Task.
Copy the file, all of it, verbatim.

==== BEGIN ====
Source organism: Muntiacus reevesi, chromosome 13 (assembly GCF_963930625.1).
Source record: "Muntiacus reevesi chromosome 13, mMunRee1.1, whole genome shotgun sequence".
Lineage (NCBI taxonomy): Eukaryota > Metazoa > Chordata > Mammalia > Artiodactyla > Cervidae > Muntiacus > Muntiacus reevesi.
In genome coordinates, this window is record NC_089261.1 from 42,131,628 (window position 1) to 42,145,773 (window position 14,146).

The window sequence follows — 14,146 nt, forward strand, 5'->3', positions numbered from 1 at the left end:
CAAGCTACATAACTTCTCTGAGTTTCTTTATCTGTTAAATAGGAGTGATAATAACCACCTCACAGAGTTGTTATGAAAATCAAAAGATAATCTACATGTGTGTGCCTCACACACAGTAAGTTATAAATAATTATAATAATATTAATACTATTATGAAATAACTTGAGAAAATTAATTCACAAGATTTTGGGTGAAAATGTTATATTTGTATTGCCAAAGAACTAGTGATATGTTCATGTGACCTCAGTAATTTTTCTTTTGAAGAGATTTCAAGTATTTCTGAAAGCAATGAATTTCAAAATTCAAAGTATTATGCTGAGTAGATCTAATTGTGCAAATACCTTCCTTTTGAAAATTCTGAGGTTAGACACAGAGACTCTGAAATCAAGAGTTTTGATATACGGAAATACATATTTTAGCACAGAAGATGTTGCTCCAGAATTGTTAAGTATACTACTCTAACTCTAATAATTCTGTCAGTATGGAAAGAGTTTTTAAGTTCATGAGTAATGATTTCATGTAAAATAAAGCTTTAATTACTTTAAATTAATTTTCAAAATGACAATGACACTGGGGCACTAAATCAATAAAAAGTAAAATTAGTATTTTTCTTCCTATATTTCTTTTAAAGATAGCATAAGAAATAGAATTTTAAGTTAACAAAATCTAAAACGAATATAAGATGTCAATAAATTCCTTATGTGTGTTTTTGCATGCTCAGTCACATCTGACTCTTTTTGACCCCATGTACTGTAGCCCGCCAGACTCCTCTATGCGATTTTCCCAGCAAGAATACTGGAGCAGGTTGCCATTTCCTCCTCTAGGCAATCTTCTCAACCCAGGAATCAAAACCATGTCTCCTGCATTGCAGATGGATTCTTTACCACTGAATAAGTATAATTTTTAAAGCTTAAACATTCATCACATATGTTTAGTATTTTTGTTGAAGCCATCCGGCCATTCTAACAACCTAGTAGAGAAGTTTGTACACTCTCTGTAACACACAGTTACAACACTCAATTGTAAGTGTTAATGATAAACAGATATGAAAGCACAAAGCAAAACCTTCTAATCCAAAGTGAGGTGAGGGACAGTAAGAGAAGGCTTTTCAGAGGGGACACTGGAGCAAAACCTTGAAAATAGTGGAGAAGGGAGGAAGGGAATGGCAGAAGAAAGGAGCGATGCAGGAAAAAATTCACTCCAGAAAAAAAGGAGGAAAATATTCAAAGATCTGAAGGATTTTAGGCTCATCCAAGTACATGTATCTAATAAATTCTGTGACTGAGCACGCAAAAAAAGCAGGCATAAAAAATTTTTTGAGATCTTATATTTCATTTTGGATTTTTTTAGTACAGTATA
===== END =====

Source organism: Muntiacus reevesi, chromosome 13 (assembly GCF_963930625.1).
Source record: "Muntiacus reevesi chromosome 13, mMunRee1.1, whole genome shotgun sequence".
Lineage (NCBI taxonomy): Eukaryota > Metazoa > Chordata > Mammalia > Artiodactyla > Cervidae > Muntiacus > Muntiacus reevesi.
In genome coordinates, this window is record NC_089261.1 from 42,131,628 (window position 1) to 42,145,773 (window position 14,146).

The window sequence follows — 14,146 nt, forward strand, 5'->3', positions numbered from 1 at the left end:
CAAGCTACATAACTTCTCTGAGTTTCTTTATCTGTTAAATAGGAGTGATAATAACCACCTCACAGAGTTGTTATGAAAATCAAAAGATAATCTACATGTGTGTGCCTCACACACAGTAAGTTATAAATAATTATAATAATATTAATACTATTATGAAATAACTTGAGAAAATTAATTCACAAGATTTTGGGTGAAAATGTTATATTTGTATTGCCAAAGAACTAGTGATATGTTCATGTGACCTCAGTAATTTTTCTTTTGAAGAGATTTCAAGTATTTCTGAAAGCAATGAATTTCAAAATTCAAAGTATTATGCTGAGTAGATCTAATTGTGCAAATACCTTCCTTTTGAAAATTCTGAGGTTAGACACAGAGACTCTGAAATCAAGAGTTTTGATATACGGAAATACATATTTTAGCACAGAAGATGTTGCTCCAGAATTGTTAAGTATACTACTCTAACTCTAATAATTCTGTCAGTATGGAAAGAGTTTTTAAGTTCATGAGTAATGATTTCATGTAAAATAAAGCTTTAATTACTTTAAATTAATTTTCAAAATGACAATGACACTGGGGCACTAAATCAATAAAAAGTAAAATTAGTATTTTTCTTCCTATATTTCTTTTAAAGATAGCATAAGAAATAGAATTTTAAGTTAACAAAATCTAAAACGAATATAAGATGTCAATAAATTCCTTATGTGTGTTTTTGCATGCTCAGTCACATCTGACTCTTTTTGACCCCATGTACTGTAGCCCGCCAGACTCCTCTATGCGATTTTCCCAGCAAGAATACTGGAGCAGGTTGCCATTTCCTCCTCTAGGCAATCTTCTCAACCCAGGAATCAAAACCATGTCTCCTGCATTGCAGATGGATTCTTTACCACTGAATAAGTATAATTTTTAAAGCTTAAACATTCATCACATATGTTTAGTATTTTTGTTGAAGCCATCCGGCCATTCTAACAACCTAGTAGAGAAGTTTGTACACTCTCTGTAACACACAGTTACAACACTCAATTGTAAGTGTTAATGATAAACAGATATGAAAGCACAAAGCAAAACCTTCTAATCCAAAGTGAGGTGAGGGACAGTAAGAGAAGGCTTTTCAGAGGGGACACTGGAGCAAAACCTTGAAAATAGTGGAGAAGGGAGGAAGGGAATGGCAGAAGAAAGGAGCGATGCAGGAAAAAATTCACTCCAGAAAAAAAGGAGGAAAATATTCAAAGATCTGAAGGATTTTAGGCTCATCCAAGTACATGTATCTAATAAATTCTGTGACTGAGCACGCAAAAAAAGCAGGCATAAAAAATTTTTTGAGATCTTATATTTCATTTTGGATTTTTTTAGTACAGTATA